If your defensive line is too high chances are he would already be leaving players zones really fast, since the workable area to defend is smaller. A high defensive line compresses space on a pitch and means that your fullbacks, defenders and DMCs see a lot more work. So setting closing down instructions that are too high will displace your formations and leave vulnerable holes. To counter this what I always do is identify the threats that come from the OI and thats how i employ marking.

I do not employ any man marking, all i do is zonal and tight marking. Since I want to compress the allowable space and to get my players to engage and shut down the opposing sides passing patterns early, I opt to TM their wingers and ball crossers. If its a 442 formation I normally opt to use the Opposition Instructions to close down their fullbacks and TM their wingers.

Any formation that has an outright flanking attack can be shut down using OI. The instructions you have at your disposal include Player Specific and Position Specific Instructions:

  1. Tight Marking
  2. Closing Down
  3. Tackling
  4. Show Onto Foot

If I am faced with a side that is playing with fullbacks and wingers, I know that by shutting the flanks down I give myself a lot more options TM, Closing down and Show Onto foot can all be used. My AI Manager is using a 41212 narrow so I set things up by closing down Keeper, and fullbacks and TMin the AMC and Closing down the DMC. By doing so i shut down its wings and its centre. So thats my overall plan, how well I execute it is going to be done via shouts and my formation. Both sides are fairly evenly matched in my example.

So lets assume you are facing a a narrow 41212 formation and you are playing a wide 41221 formation.  Your immediate concern when you go into the match should be the middle of your park, since the AI Manager is using a DMC and an AMC, its most likely going to exploit the middle. I am also playing away in this example and up against a team that is on par with me. So to set things up I will head in with a standard strategy but I will attempt to control space in the middle

You have several options, personally I would then look at my shouts and divide them up into several categories:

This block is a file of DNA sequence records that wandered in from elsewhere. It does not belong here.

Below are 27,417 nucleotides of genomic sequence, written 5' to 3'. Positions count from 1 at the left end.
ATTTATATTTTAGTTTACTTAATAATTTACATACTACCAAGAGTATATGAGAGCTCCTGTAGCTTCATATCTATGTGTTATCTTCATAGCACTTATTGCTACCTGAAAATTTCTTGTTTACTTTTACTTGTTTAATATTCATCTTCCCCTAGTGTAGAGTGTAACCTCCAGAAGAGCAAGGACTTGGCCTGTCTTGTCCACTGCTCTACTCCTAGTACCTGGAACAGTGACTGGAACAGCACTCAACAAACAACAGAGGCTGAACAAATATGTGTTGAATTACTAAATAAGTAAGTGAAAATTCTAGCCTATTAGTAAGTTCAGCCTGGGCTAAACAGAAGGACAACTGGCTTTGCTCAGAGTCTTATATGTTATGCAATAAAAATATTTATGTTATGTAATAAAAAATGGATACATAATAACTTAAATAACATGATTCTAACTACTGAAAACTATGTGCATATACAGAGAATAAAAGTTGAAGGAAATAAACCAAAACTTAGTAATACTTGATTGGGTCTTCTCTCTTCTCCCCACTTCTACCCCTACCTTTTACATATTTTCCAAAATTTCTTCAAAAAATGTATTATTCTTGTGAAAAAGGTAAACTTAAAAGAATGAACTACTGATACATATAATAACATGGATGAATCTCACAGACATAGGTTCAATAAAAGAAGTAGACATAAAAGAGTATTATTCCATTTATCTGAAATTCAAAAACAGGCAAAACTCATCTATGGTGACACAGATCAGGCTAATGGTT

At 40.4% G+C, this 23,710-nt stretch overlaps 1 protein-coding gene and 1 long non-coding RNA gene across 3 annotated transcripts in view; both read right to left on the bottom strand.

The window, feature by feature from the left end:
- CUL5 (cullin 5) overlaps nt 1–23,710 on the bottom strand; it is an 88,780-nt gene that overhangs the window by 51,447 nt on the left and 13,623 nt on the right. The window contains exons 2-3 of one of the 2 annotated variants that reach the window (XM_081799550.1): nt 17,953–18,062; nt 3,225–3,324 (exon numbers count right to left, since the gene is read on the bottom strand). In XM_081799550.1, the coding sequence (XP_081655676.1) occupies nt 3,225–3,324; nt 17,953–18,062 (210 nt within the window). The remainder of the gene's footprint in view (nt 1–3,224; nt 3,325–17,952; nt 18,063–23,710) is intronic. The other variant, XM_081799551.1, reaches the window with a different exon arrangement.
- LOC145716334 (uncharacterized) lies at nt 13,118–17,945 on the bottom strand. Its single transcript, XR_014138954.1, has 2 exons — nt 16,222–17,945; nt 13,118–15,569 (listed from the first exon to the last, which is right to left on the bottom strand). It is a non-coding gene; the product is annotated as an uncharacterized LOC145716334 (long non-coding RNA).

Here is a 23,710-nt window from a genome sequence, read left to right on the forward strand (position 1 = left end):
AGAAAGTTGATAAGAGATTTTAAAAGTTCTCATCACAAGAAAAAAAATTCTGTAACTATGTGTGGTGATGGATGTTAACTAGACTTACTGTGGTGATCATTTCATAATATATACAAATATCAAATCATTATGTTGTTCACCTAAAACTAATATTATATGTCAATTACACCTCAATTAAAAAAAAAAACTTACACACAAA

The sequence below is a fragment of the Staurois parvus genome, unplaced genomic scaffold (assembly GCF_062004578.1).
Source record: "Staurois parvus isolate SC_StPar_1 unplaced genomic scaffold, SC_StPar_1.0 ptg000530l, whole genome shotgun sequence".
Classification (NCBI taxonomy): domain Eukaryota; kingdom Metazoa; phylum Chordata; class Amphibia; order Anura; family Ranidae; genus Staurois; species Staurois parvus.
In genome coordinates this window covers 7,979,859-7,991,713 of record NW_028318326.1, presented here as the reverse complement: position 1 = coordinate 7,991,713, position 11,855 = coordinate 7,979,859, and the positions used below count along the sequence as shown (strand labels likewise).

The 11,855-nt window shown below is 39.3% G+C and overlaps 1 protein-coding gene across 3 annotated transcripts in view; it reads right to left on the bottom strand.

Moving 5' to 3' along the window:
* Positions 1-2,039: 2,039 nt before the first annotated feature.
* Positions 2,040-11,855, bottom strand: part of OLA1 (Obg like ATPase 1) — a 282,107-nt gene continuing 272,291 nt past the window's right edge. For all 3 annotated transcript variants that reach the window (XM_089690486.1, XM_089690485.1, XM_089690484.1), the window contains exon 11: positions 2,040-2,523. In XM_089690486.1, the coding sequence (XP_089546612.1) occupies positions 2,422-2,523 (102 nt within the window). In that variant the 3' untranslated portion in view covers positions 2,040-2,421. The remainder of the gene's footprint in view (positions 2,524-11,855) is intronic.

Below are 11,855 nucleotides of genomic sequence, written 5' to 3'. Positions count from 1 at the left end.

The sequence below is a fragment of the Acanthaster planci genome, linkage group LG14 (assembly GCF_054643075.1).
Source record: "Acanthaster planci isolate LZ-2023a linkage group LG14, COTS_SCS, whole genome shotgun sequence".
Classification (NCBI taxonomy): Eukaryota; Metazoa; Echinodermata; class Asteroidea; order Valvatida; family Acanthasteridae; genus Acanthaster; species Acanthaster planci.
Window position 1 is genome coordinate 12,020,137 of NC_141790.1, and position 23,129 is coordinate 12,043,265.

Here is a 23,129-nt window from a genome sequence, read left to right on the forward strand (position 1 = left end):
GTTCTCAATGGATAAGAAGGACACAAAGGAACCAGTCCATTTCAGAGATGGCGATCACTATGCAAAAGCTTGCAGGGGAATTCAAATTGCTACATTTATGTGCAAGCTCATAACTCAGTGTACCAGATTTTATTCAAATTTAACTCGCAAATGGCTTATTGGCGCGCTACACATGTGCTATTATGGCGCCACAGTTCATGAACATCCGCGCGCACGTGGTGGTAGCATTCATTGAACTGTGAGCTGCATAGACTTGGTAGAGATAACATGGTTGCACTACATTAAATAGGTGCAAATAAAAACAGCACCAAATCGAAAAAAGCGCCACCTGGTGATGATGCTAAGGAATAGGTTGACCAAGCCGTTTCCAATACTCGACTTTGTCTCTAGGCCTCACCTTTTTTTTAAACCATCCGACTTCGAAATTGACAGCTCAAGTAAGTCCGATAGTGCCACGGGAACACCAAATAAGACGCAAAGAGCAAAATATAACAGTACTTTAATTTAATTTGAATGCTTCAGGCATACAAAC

• Defending Shouts: Retain Possession, Clear Ball to Flanks
  • Controlling Shouts: Pass to feet, Play out of defense, Work ball into box
  • Attacking Shouts: Pass to Space, Pump Ball into Box, Hit early cross, Run at defense, play through defense
  • Desperation Shouts: Get Ball forward, Shoot on sight
  • Space & Aggression: Play Wider, Narrower, Higher, Deeper, Stay on Feet, Stand off , Get stuck in

I hardly every use Hassle Opponents, its a good shout but it effectively affects tight marking, closing down and your defensive line, for me personally thats too dangeous, I like to control things a lot more which is why I tend to start all matches Play out of defense and Work ball into box. In this scenario I am playing standard so I will push higher and go narrower since I also want to exploit the middle as the AI does it at the same time. Essentially I am locking down the flanks and going toe to toe with the AI in the middle of the park.

Essentially thats one way you can combine all the shouts into a kind of package, to do so would require you at least understand what all the shouts do. So before you go an click every shout, at least go read the manual or cleons notes on shouts.

 

 

 

2 comments

  1. Great post! Following you now for a week and you’ve got some insane stuff here :D. Keep going! Sometimes its hard for me to understand, because English is not my mother language. One question: Do you have a subscribers button or somewhere where I can insert my e-mail. I just want to follow you and if you have a new blog post I want to be updated on my mailbox.